Audio: Jo Furber on Dylan Thomas and why you should visit Wales


View from the Dylan Thomas Walk, Laugharne

Literary Tourist in Wales

Yes, the background voices are distracting, but what do you expect, we’re in a Welsh pub for crying out loud! Well, actually we’re upstairs at the Dylan Thomas Centre in Swansea at a bar surrounded by revellers who have just attended a hilarious poetry vs burlesque mashup (featuring an appearance by Queen Victoria

quite an appearance,

there were even balloons)

down the hallway in the Centre’s theatre. So everyone is pretty frisky. The performance kicked off the annual Dylan Thomas Festival.

Dylan Thomas expert Jo Furber is Swansea Council Literature Officer and curator of the Dylan Thomas Exhibition. She also sits on the board of the prestigious New Welsh Review, the country’s foremost literary magazine in English.

Listen as she fields every question I hurl at her, with racing car driver reflexes and dexterity. Here is everything you need to know about Thomas and how and why to visit Wales. If you happen to love his literature and poetry, even if you don’t, you’re sure to get caught up in the enthusiasm (be sure to listen for one of the revelers offering to buy me a drink, about mid-way through the conversation).

For good measure, later on that evening, I also interviewed the then National Poet of Wales Gillian Clarke. Things have died down a bit, but they’re still fairly rowdy. Listen here if you’re so inclined, as we talk about what’s unique about Welsh poetry, the oldest living language in Europe, memorability, truth, Lear’s Cordelia, Dylan Thomas’s truth and exaggeration, the Welsh accent, Carol Ann Duffy, and the importance of imagination, creativity and music in education.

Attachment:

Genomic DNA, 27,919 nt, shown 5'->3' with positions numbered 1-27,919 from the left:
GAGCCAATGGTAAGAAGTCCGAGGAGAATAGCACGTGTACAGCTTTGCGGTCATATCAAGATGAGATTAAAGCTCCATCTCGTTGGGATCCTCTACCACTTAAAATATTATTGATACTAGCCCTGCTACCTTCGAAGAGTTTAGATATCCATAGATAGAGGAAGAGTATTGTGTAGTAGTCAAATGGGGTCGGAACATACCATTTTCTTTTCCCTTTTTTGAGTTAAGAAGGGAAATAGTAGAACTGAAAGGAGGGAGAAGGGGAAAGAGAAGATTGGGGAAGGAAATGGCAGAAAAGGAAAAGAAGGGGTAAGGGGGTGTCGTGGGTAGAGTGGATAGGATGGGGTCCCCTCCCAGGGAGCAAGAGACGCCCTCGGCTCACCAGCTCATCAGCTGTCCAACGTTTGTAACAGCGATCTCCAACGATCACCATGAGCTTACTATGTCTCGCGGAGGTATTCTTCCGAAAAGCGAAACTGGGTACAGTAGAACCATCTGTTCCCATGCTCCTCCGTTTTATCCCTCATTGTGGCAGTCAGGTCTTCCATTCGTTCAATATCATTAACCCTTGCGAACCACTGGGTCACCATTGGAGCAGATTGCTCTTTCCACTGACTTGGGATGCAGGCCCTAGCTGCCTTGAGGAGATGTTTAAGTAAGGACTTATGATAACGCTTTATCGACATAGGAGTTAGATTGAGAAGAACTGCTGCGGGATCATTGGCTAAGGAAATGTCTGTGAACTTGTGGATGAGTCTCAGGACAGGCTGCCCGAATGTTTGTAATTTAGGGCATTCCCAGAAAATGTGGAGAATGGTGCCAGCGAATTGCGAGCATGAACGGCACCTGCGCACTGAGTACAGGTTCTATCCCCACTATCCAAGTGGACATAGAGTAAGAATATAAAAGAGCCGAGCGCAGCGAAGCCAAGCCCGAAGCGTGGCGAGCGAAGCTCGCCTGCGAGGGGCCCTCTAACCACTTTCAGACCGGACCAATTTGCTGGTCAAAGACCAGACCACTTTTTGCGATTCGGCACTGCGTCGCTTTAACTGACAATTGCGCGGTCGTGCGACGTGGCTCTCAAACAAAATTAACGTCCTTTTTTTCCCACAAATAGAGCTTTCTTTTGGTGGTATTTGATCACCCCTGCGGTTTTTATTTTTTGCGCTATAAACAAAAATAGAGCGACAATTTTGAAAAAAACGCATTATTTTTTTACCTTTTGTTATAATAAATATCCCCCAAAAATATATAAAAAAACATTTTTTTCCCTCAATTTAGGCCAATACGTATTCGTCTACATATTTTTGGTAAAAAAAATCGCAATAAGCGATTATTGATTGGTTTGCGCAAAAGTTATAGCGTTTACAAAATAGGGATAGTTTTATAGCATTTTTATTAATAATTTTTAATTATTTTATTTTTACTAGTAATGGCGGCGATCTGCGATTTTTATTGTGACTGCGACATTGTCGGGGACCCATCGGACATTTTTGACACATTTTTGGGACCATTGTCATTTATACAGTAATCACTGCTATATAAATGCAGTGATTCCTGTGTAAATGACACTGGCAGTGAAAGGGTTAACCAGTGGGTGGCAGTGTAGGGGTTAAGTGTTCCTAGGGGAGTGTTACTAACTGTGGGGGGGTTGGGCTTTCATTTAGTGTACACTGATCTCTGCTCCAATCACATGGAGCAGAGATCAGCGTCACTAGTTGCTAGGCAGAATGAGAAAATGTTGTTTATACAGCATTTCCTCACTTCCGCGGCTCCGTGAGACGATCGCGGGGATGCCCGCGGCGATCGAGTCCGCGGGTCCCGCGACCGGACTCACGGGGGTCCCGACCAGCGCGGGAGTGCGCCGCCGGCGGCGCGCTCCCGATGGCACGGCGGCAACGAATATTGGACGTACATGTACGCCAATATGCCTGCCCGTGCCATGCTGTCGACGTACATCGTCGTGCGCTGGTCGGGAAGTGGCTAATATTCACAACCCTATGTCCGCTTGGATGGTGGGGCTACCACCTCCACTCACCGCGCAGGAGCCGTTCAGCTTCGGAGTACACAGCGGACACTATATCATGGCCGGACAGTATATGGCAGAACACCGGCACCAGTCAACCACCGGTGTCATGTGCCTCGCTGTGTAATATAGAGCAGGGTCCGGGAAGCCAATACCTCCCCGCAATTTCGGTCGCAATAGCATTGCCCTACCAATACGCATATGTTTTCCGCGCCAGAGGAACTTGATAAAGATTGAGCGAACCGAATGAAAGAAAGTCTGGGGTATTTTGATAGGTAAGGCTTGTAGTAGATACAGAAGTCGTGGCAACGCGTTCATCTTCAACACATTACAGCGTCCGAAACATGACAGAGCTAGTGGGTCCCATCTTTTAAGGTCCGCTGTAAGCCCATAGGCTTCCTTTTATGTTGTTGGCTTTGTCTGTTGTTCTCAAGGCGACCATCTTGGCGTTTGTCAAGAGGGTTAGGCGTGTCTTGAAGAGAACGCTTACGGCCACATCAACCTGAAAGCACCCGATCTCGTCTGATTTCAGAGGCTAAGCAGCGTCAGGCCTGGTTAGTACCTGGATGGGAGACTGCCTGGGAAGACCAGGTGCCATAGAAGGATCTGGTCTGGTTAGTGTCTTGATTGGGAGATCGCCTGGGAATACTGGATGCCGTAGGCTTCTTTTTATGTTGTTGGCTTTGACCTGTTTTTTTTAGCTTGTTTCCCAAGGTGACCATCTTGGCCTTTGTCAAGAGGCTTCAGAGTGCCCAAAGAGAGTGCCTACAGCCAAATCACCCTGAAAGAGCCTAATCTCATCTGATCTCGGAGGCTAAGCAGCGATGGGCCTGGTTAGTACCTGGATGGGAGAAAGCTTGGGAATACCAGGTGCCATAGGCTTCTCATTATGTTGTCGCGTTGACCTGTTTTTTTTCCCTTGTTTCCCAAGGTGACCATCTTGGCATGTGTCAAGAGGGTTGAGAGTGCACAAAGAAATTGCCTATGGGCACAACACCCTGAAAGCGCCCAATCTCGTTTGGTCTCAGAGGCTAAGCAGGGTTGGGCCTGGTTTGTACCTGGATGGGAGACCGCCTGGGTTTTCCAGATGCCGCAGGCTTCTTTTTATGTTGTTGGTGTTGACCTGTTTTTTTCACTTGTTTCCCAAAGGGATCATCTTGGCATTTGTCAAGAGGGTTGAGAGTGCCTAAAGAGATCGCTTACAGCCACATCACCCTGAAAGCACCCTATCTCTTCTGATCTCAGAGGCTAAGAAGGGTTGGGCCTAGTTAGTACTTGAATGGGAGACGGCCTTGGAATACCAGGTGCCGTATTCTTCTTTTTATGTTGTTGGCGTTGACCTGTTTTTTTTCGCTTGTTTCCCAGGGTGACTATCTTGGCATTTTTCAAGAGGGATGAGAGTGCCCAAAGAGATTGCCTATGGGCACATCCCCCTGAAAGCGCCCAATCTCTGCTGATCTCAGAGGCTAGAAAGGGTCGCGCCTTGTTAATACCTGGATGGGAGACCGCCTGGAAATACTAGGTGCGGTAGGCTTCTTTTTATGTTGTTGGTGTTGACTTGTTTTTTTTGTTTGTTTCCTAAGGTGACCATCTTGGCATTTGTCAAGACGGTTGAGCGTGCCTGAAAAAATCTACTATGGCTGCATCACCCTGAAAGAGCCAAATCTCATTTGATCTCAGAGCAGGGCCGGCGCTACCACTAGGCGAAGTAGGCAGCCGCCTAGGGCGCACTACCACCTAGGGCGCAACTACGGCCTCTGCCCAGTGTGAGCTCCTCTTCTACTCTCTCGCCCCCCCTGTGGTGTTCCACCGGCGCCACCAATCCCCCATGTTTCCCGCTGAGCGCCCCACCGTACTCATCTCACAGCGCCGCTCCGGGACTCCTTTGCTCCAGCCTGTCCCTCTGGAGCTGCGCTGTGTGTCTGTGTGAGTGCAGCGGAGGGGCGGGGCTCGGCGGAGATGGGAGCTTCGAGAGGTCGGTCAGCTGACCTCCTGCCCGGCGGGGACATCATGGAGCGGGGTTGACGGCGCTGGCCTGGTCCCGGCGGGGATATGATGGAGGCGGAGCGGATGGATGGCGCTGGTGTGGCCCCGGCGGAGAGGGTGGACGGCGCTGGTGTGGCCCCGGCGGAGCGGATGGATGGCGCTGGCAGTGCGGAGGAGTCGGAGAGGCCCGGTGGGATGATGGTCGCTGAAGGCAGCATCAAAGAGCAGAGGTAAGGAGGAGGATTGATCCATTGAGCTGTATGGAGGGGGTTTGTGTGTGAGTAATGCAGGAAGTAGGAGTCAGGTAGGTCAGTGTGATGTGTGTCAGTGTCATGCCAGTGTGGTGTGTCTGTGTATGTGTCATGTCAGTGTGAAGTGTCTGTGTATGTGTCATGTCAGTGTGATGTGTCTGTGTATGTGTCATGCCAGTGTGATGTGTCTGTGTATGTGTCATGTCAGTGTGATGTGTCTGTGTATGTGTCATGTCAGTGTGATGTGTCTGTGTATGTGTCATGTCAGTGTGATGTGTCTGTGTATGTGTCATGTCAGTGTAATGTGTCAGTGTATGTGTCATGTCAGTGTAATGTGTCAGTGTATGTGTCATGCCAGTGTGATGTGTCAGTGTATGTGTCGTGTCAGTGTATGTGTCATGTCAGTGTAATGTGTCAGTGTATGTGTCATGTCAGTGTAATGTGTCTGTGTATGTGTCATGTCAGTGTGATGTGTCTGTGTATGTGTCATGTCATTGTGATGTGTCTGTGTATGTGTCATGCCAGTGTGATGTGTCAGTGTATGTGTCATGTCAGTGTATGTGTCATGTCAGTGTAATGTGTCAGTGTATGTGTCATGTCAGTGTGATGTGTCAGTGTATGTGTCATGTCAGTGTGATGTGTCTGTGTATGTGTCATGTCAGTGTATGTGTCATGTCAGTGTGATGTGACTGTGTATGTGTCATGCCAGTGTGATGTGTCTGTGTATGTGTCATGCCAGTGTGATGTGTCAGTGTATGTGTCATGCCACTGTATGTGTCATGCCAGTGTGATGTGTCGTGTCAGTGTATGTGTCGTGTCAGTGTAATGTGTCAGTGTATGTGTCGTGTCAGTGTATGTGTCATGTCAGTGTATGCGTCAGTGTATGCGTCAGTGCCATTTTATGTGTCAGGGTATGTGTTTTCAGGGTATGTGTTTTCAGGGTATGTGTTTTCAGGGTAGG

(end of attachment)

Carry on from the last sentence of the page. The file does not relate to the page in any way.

Find more information on the Dylan Thomas Centre here, and on visiting Wales, here.

Ted Hughes on Hedgehogs

In  Letters of Ted Hughes ( edited by Christopher Reid) you´ll find a letter from Hughes to Edna Wholey in which he says he hears

“a commotion in the hedge, and after a while, out trundled a hedgehog, merry as you like, and obviously out for a good time. I thought he might make a jolly companion for an evening so I brought him in. After a while I noticed he had disappeared and later heard a noise just like the sobbing of a little child, but very faint, and it continued for long enough. I traced it to a pile of boxes, and there was my comrade, with his nose pressed in a pool of tears, and his face all wet, and snivelling and snuffling his heart out. I could have kissed him for compassion. I don’t know why I’m so sympathetic towards hedgehogs.”